One of Loblaw’s main competitors is Sobeys. Based in Stellarton, Nova Scotia, Canada, the chain is owned by the Empire Co. Ltd., a holding company also based in Stellarton. It is controlled by the Sobey family and got its start as a distributor. The holding company is still in that business through its ownership of TRA Atlantic and its foodservice operation supplies just about every operator in the Atlantic and Maritime Provinces. Empire is now beefing up its retail distribution capability in Quebec with plans to build a new automated warehouse in Terrebonne that will significantly lower distribution costs.
Sales are nearly $16 billion on about 1,300 stores, including 633 corporate supermarkets, convenience stores, drug stores and gas stations, while supplying 701 franchise operators.
Sobeys has the IGA banner in Quebec and Western Canada. At one point it planned to convert IGAs in Ontario to Price Chopper stores. But most Price Choppers are being converted to the highly successful FreshCo discount format in a direct assault on Loblaw’s nofrills and Metro’s Food Basics, sources say.
“FreshCo is a more up-to-date concept than Price Chopper,” says Natalie Berg, global research director for London-based Planet Retail.
The only drawback will be if they move too far from the limited-assortment, no-frills experience, Marcotte says. “That would add cost to the business and defeat the purpose of being a discounter. This doesn’t seem likely.”
Sobeys is also taking steps to learn more about its customers and tailor merchandising to individual stores through its partnership with Loyalty Management Group, a London-based data analysis firm that is one of Dunnhumby’s biggest competitors. LMG is part of Groupe Aeroplan, which owns Aeroplan, Canada’s leading loyalty program.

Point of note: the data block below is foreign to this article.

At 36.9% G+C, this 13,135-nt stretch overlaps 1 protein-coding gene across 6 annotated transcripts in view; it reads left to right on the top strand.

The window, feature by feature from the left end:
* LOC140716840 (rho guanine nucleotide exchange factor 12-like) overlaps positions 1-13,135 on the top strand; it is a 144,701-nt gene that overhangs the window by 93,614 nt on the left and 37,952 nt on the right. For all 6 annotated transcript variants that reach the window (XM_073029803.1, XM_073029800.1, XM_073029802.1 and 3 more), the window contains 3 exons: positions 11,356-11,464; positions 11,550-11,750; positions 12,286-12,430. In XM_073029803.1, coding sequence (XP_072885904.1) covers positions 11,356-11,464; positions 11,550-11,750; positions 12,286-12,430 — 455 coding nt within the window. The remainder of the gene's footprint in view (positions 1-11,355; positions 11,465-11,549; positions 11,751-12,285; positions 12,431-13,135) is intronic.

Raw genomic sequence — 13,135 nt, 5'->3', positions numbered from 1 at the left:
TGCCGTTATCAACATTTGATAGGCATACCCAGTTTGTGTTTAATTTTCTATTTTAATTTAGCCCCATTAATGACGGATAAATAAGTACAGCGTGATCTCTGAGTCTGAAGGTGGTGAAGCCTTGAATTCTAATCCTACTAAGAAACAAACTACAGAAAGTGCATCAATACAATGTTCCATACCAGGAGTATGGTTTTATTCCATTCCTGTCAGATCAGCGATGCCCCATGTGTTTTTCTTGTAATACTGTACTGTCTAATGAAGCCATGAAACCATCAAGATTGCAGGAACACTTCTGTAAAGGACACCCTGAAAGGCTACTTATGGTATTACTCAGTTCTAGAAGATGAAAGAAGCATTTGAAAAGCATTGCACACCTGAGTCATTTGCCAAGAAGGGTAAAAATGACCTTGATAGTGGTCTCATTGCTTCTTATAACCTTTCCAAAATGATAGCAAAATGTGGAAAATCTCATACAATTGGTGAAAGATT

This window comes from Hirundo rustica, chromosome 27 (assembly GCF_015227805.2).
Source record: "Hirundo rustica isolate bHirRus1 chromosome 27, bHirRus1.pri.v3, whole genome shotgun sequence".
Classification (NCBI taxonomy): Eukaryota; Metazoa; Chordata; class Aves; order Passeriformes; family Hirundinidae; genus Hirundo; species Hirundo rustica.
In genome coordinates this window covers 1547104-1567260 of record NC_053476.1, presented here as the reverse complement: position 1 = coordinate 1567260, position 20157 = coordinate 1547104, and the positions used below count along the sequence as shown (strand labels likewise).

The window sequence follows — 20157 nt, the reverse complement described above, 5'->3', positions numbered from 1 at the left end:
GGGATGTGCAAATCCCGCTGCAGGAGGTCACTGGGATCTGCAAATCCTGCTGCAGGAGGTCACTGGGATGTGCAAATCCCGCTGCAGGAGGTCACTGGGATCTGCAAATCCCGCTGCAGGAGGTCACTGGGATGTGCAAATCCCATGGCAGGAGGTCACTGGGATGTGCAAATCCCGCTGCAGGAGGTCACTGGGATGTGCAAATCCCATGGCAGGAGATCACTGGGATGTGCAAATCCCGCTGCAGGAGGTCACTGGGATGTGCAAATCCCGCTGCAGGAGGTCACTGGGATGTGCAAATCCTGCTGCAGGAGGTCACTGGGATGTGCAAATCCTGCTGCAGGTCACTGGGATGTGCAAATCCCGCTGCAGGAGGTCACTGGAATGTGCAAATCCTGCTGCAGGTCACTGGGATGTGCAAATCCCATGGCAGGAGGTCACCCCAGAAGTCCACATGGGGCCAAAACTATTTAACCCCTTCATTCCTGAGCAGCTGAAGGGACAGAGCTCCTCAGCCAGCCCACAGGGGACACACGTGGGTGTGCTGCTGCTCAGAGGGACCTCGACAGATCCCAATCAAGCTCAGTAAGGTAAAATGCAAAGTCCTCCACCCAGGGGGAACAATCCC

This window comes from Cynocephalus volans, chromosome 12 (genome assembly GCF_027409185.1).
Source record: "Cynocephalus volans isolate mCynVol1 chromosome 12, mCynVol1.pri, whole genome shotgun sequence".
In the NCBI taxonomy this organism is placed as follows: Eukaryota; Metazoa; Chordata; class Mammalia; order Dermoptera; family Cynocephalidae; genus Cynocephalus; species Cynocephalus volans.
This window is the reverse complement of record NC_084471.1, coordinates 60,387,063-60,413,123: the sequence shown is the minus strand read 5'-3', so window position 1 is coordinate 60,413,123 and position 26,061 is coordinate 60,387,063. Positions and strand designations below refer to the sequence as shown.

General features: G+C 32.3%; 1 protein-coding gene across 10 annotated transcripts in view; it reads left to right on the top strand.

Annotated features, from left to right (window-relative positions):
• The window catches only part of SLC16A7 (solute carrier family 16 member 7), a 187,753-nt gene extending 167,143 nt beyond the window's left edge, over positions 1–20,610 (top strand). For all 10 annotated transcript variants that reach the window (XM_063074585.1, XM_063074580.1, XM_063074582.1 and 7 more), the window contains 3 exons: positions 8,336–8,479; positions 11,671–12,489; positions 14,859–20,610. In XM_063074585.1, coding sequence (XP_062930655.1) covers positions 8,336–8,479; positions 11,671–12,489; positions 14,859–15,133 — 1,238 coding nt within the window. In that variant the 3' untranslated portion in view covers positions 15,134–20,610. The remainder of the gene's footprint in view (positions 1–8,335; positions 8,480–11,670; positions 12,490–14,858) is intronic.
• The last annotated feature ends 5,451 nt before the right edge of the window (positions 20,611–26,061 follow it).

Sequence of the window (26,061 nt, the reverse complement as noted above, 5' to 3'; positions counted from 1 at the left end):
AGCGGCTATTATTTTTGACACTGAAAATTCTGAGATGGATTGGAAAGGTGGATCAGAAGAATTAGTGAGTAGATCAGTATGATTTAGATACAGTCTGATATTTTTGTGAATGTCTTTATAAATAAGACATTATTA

Metro, the market leader in Quebec and No. 2 in Ontario, launched a joint venture with Dunnhumby in 2010 and is using loyalty card data to make sure they have the right assortments. “From what I hear, they’ve been very successful in using the data to make some basic merchandising shifts, like whether to display juices by brand or by flavor,” says Berg.
The company has also launched its Metro & Moi loyalty program in Quebec, the counterpart to its very popular AirMiles program in Ontario.
Metro operates more than 600 stores in both Quebec and Ontario including the 119-store Food Basics discount format in Ontario and Super C discount stores in Quebec, “The core Metro stores are doing fine so there’s no particular emphasis on Food Basics,” says Marcotte.
In fact, sources feel that Metro has been a bit slow in keeping up with discount competition, instead focusing on expanding its private label portfolio and modernizing stores. Costco Canada and Canada Safeway both continue to do well—Safeway in the West with 224 stores and Costco with 75 membership clubs in nine provinces.
“Costco’s been here for about 15 years and is doing great,” says Marcotte. “There’s no Sam’s Club anymore and really no other cash and carry markets.” Walmart closed its six Sam’s Club locations in Canada in 2009 as the concept failed to appeal to consumers in the market.
However, it is a different story for Walmart stores. The chain entered Canada in 1994 by purchasing the old Woolco stores and is now the country’s third-largest employer and remains in fifth position among all Canadian retailers. But it is becoming increasingly aggressive, recently announcing a record number of price rollbacks, underscoring its commitment to EDLP throughout its international markets. “This going to put even more pressure on Canadian retailers to deliver low prices,” says Berg.
“Everyone keeps asking what Walmart is going to do when Target moves in,” Marcotte says. “But I think that’s the wrong question. It’s what everyone else is going to do.”